Most mental health issues have a baseline. Meaning there is a level of symptoms (ie Dissociation, suicidal ideation, anxiety, etc.) that is “normal” for that person. Their baseline.

At certain moments throughout my day, my entire world freezes as I confront a barrage of thoughts imposed by my mental illness, masquerading as undeniable truths.

The rational part of me acknowledges that most, if not all, of these thoughts are concoctions of my own mind—twisted fabrications born for whatever twisted reasons my psyche conjures.

These “intrusive thoughts”, vary in intensity, ranging from mild doubts like “You’ll never accomplish X” to seismic assertions such as “Your loved ones would be better off if you were dead.” Each side of this coin carries an oppressive weight, drowning me in a sea of overwhelming emotions.

There are instances when I can discern that these thoughts are unfounded. I can methodically piece together evidence, exposing the fallacy my mind has woven. Sometimes, this rational approach helps, allowing me to release the grip of these thoughts and move forward. Yet, it’s not always that straightforward.

Sometimes it takes a full-on meltdown and showing up at my mother’s house in tears asking her to tell me she wouldn’t be happier if I was dead.

Despite recognizing the blessings in my life on a daily basis, an insidious feeling persists—a pervasive suspicion that it’s all a facade.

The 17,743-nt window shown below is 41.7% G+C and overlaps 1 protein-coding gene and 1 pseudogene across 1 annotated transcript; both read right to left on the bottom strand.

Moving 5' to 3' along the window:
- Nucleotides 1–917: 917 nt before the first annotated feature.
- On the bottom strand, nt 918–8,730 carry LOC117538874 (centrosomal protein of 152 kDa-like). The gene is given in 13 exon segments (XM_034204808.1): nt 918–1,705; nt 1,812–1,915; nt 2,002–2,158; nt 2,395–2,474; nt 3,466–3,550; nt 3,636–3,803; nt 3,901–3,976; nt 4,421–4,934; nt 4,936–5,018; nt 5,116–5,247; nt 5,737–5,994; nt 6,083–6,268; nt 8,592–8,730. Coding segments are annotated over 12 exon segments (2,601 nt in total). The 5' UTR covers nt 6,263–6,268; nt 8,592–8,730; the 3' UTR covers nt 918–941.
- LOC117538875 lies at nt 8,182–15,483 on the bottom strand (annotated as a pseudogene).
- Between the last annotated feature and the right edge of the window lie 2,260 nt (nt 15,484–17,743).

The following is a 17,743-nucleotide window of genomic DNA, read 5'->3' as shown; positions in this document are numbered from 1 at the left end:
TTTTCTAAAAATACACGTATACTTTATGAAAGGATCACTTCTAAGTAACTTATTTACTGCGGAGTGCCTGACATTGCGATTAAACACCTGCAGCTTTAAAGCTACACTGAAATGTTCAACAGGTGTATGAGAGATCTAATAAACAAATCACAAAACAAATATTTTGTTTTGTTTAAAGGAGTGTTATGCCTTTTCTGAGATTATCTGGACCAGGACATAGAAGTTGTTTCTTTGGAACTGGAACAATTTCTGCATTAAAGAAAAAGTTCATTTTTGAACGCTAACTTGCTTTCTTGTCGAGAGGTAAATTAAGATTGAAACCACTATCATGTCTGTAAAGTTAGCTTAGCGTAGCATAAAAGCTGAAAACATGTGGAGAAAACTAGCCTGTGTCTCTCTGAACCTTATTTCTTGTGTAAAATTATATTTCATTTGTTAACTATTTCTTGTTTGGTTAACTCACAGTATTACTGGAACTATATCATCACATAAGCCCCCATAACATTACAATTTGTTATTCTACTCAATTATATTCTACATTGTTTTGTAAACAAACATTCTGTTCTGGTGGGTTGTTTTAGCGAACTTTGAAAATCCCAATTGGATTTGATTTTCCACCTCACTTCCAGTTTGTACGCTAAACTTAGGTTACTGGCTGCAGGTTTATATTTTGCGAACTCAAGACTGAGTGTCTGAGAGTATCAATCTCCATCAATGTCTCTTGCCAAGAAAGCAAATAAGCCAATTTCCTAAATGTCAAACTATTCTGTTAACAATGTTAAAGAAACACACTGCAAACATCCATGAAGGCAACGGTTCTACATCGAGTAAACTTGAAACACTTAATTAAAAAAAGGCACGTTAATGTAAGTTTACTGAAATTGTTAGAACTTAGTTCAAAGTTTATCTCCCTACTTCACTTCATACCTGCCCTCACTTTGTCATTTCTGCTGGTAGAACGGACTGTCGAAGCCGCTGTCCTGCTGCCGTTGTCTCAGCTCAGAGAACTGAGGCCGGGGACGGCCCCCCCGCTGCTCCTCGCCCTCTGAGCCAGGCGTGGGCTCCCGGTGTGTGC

The looming dread extends to the fear of returning home one day to find, the culmination of a life’s worth of effort and love vanished.

I brace myself for the inevitable day when everyone ceases to love me. In the recesses of my mind, this day is as certain as death.

In response to these internal struggles, my consistent reactions are always, without fail, either a nihilistic impulse to “set it all on fire and watch it burn” or darker thoughts of self-harm and suicide.

These are my self-destructive tendencies at their best.

My emotions are almost always too big for my body and the above is the result we see. I know these reactions and behaviors can be too much for the people around me and that I can come off as dramatic or like a child having a tantrum.

Once I am stable I can very clearly see that. I then feel terribly guilty and slightly crazy for the way I reacted to whatever the thing was.

When I am in it tho it’s different. It’s very black and white.

Either the world is the problem or I am and therefore one of us has to go.

Typically I am left with the feeling that it is me who is the problem and even though the high emotion levels have passed it doesn’t take the feeling and thoughts with it, they just get a little quieter, less intense.

This is how I live my day to day. A head full of hushed voices telling me all the reasons I shouldn’t exist. This is my baseline.

“I can’t go on, I’ll go on.”

 Samuel Beckett